Walmart manager went from ‘teasing’ the ‘crazy HR lady’ to being unpredictable and explosive
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Friday, September 24, 2021

Walmart manager went from ‘teasing’ the ‘crazy HR lady’ to being unpredictable and explosive

By Brandi O. Brown, J.D.

That evolution, plus comments and “me too” evidence about him, could lead a reasonable jury to find that the male manager’s abusive conduct supported the female Walmart HR manager’s claim of a gender-based hostile work environment.

Walmart’s extensive effort to avoid trial in a lawsuit brought by a female human resources manager failed in part when a federal district court in Kansas ruled that several claims presented by an HR manager, including claims that a male manager subjected her to a hostile work environment, should go to trial. Although it ruled that the claims under the ADEA and ADA could not go forward, it concluded that the hostile work environment claim, as well as several other claims under Title VII, could go to a jury, partly on the strength of the male employee’s comments, actions by him and another supervisor, and “me too” evidence (Isberner v. Walmart Inc. , September 21, 2021, Robinson, J.).

At the age of 55, the employee was hired by Walmart as a Market Human Resources Manager. She worked in that position for 11 years, until her resignation in 2019. At all times, she suffered from Addison’s Disease, alcoholism (she was in recovery), and depression and several of her colleagues were aware of one or more of those conditions. In her HR manager position, she was responsible for collaborating with other managers, including market managers, for things such as training and for conducting investigations of complaints of employee misconduct that had been submitted to Walmart’s Global Ethics office. She was responsible for a particular geographic region of stores known as “Market 406.”

“Crazy HR lady” and drinking references. Most of her employment problems were the result of her treatment by a market manager in Market 406. Between 2014 and 2016, she alleged, he made repeated comments referencing her age, gender, and alcoholism. On a few occasions he commented that she was close to his mother’s age and that it made him uncomfortable. On three or four occasions, he introduced her with a reference to the “Most Interesting Man in the World” beer advertisement, which she understood to be a reference to her status as a recovering alcoholic. Around the same time, he began referring to her as the “crazy HR lady” during meetings and calls. When she told him it offended her, he claimed he was just kidding around, and he continued to refer to her that manner. In addition, she struggled to get him to participate in initiatives she spearheaded, even though she was evaluated in part on his participation.

He yells at and ridicules women. The employee contended that her relationship with the male manager further soured in 2018, when, in a market meeting that included other managers, he verbally attacked her, yelled at her, and called her a liar. According to the evidence, this was not unheard-of behavior by the manager. The employee presented evidence that at least five female employees had reported that the male manager regularly yelled and screamed at them. (Walmart’s effort to get this “me too” evidence excluded was mostly unsuccessful.) One of those store managers testified that he yelled in her face. The HR manager witnessed that incident.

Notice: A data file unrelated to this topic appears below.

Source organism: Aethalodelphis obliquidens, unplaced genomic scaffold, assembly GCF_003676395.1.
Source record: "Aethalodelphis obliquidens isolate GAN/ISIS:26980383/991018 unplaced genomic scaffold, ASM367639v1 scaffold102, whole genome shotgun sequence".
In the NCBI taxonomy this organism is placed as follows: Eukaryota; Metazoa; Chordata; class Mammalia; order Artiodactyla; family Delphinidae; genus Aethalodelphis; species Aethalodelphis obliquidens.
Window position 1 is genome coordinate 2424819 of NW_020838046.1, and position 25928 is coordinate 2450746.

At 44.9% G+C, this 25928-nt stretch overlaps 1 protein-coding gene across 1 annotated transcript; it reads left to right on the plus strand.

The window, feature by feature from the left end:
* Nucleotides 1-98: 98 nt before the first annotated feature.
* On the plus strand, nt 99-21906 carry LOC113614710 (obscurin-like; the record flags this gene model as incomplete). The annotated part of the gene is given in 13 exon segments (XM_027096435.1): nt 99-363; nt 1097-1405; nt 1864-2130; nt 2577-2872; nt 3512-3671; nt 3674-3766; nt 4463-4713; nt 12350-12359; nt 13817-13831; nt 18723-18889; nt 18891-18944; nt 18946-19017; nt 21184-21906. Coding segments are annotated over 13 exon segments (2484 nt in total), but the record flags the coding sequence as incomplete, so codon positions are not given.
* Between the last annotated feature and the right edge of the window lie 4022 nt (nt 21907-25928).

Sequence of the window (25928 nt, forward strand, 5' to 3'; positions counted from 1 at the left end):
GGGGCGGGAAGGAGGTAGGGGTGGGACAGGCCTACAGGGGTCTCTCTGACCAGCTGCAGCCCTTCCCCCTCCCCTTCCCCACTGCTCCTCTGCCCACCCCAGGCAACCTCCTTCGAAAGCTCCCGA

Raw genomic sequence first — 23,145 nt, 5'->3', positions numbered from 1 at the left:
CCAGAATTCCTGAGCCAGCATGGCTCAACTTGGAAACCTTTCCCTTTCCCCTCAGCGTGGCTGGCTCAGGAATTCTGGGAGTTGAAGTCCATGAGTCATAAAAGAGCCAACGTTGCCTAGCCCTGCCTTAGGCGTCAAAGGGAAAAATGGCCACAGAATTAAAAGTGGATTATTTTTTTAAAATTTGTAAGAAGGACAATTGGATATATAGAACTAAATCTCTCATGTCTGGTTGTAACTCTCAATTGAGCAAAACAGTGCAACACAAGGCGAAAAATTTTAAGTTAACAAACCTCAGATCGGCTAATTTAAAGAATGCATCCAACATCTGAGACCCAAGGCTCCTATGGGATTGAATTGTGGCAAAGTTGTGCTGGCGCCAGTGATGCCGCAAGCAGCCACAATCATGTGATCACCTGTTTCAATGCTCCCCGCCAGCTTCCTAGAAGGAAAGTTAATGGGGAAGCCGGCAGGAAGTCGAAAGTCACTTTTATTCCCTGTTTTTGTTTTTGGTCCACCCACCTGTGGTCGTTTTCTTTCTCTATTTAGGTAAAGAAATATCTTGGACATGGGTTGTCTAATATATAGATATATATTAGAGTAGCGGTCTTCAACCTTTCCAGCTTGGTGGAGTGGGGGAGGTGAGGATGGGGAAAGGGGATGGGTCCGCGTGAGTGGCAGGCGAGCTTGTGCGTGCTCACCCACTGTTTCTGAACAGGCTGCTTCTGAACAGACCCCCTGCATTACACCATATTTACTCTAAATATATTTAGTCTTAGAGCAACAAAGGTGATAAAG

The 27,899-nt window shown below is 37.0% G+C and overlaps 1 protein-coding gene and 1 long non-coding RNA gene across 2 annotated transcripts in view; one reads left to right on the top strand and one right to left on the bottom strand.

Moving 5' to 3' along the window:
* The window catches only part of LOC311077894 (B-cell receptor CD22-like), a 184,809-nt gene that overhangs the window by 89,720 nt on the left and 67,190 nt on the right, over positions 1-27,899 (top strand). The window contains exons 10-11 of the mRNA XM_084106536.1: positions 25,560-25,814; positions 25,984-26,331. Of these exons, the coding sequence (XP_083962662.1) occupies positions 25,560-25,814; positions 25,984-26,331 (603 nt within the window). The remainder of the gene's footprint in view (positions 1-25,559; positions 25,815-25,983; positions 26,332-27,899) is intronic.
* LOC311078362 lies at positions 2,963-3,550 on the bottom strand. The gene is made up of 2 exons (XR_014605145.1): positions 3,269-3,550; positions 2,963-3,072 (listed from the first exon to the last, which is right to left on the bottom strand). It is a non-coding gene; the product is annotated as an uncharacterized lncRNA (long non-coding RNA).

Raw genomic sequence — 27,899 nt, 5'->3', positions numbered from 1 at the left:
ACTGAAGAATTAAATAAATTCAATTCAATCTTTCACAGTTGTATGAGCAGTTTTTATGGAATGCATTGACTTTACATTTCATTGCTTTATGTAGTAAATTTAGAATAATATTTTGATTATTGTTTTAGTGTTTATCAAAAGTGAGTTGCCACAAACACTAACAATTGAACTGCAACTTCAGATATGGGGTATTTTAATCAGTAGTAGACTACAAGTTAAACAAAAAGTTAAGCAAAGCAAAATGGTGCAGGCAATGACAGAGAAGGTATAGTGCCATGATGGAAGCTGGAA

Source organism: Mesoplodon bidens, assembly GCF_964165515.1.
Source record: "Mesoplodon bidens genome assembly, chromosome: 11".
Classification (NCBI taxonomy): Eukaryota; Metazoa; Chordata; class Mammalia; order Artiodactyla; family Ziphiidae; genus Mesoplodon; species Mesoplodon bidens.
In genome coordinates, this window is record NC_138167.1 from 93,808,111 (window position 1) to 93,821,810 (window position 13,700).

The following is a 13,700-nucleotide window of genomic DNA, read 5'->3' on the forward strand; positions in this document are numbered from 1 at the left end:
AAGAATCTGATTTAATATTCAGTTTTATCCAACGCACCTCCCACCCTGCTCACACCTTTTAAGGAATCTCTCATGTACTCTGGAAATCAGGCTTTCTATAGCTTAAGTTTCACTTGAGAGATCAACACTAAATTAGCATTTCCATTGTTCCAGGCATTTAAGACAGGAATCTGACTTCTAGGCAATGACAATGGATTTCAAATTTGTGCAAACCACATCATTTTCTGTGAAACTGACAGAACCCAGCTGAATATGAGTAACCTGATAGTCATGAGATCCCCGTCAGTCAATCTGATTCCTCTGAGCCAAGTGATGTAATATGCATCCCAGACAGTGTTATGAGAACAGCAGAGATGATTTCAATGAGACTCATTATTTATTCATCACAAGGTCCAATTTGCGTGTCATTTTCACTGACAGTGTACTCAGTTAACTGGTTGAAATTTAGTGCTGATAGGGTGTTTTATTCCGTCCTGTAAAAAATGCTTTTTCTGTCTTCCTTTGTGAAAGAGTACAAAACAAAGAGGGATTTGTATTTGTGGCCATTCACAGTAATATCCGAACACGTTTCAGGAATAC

The HR manager also testified that she witnessed him publicly ridicule, reprimand, and/or belittle other female managerial employees, including store managers and a co-manager, and that he told her he wanted one of the store managers removed from her store. She also believed that he worked to remove several female managers from their positions. She testified that during the 11 years she worked with him, somewhere between 14 and 16 women complained to her that he had discriminated against them based on their gender.

Other managers’ testimony. One female store manager testified that he had a problem with her because of her gender and that he made comments about her pregnancy and weight. The HR manager testified that he belittled that store manager and that she reported his mistreatment to the male market manager’s supervisor. She also observed him provide specific feedback to several male store managers that he did not provide to female managers. She testified that when she tried to intervene in one store manager’s complaint about the male market manager, she “was basically ignored.”

Later that year, he also accused the HR manager of spreading rumors about him being involved in a relationship with one of his subordinates. After that, she spoke to her direct supervisor, the Regional Human Resources Manager, about some of her concerns but she felt like the supervisor did not listen to her. For the last six months of her employment, she contends, the supervisor became increasingly unresponsive.

Refuses to work with her. In February 2019 the employee claimed that the market manager, even though he had agreed to it, refused to act as a witness in an investigation she was conducting at a location in Liberal, Kansas. Because he would not come for the interviews, she could not do a formal investigation and had to do factfinding interviews instead. This led to fallout with her direct supervisor, who concluded the employee had not adequately prepared for the investigation. She was removed from the investigation and the issue was reflecting in her performance review, after which she received the lowest raise in her ranking category.

He explodes again, she quits. Around the same time, the market manager told the employee’s supervisor that he was not comfortable speaking to the employee alone and was told he did not have to. This in turn led to the employee, who was unaware that he had been told this, being unable to complete her own work. She insisted that he meet with her about an upcoming training and other work issues on March 11, but it was then that he told her that he would never speak to her alone. He then became angry at her, called her a liar, and led her to feel in danger of physical harm from him. She contended that he “could just blow up” and was “very unpredictable.” The next day she resigned, telling her direct supervisor about the incident and referencing other recent incidents.